The SWP deployed AFR Locate on about 50 occasions between May 2017 and April 2019 at a variety of public events. These deployments were overt, rather than secret. The watchlists used in deployments included persons wanted on warrants, persons who had escaped from custody, persons suspected of having committed crimes, persons who may be in need of protection, vulnerable persons, persons of possible interest to SWP for intelligence gathering purposes, and persons whose presence at a particular event causes particular concern.

AFR Locate is capable of scanning 50 faces per second. Over the 50 deployments undertaken in 2017 and 2018, it is estimated that around 500,000 faces may have been scanned. The overwhelming majority of faces scanned will be of persons not on a watchlist, and therefore will be automatically deleted.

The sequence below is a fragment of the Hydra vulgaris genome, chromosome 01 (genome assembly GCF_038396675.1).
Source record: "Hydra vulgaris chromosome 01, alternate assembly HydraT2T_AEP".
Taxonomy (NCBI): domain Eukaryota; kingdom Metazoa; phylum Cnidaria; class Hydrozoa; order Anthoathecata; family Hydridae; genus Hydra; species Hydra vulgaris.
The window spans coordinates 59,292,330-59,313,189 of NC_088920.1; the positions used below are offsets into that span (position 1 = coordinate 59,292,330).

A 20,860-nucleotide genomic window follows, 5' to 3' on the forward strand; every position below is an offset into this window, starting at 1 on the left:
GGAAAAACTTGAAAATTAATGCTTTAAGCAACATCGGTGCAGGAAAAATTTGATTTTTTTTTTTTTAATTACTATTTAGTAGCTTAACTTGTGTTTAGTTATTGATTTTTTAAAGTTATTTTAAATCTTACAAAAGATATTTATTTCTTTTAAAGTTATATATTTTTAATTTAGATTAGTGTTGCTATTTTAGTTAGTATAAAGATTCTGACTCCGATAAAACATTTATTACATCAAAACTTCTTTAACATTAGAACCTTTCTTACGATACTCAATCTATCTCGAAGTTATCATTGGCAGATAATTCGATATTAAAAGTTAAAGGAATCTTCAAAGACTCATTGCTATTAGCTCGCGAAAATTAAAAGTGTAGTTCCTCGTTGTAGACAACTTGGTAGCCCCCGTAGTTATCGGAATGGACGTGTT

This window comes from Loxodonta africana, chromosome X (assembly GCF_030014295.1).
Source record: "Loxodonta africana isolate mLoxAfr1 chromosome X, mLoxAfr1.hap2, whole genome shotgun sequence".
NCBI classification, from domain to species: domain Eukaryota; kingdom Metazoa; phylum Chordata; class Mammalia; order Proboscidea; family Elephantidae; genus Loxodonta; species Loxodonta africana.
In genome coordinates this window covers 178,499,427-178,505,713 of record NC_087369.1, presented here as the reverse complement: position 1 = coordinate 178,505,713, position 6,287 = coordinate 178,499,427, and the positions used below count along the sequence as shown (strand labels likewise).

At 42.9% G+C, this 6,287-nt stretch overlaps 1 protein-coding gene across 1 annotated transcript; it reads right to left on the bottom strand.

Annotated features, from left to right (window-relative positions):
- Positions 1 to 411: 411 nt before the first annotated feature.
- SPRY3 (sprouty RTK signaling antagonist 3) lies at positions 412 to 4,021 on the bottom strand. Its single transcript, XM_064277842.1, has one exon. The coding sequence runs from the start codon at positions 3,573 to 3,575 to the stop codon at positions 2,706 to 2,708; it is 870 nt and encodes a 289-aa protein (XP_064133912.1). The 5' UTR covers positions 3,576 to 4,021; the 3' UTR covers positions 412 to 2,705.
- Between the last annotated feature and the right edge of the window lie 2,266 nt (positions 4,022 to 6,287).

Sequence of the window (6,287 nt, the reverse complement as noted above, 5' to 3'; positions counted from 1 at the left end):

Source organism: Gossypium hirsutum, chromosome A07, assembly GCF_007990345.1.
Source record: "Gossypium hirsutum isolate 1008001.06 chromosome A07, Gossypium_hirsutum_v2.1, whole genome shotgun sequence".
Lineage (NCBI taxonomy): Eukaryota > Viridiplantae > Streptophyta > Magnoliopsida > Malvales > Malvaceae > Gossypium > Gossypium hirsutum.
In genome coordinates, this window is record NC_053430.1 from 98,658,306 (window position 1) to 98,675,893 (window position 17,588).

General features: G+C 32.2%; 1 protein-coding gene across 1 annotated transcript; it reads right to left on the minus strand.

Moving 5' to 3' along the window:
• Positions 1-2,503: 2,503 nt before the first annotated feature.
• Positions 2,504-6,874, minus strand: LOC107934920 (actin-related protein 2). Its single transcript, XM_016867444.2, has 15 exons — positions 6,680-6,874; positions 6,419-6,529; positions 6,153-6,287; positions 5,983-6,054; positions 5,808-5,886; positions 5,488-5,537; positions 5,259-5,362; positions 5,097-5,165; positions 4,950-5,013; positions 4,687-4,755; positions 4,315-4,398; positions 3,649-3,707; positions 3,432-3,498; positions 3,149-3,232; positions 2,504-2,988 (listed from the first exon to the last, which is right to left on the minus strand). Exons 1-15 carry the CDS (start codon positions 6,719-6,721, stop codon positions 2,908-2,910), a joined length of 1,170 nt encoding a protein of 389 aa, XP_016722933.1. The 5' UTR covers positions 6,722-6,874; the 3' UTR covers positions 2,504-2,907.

The Appellant, Edward Bridges, is a civil liberties campaigner who has been supported by Liberty, the civil liberties membership organisation. Mr Bridges was in the vicinity of two deployments of AFR Locate by SWP in Cardiff one of which was at a protest at an arms fair.  Mr Bridges brought a claim for judicial review on the basis that AFR was not compatible with the right to respect for private life under Article 8 of the European Convention on Human Rights, data protection legislation, and the Public Sector Equality Duty (“PSED”) under section 149 of the Equality Act 2010.  His Skeleton Argument can be found here [pdf].

On 4 September 2019 the Divisional Court dismissed Mr Bridges’s claim for judicial review on all grounds. They found that although the right to privacy under Article 8 of the Convention was engaged in respect of not only people who were the subject of a match but anyone whose face was is scanned by AFR equipped cameras. This established that the use of AFR entails the processing of personal data and of sensitive processing  in respect of anyone whose face is scanned.  However the Court held that the interference with rights was in accordance with law and proportionate.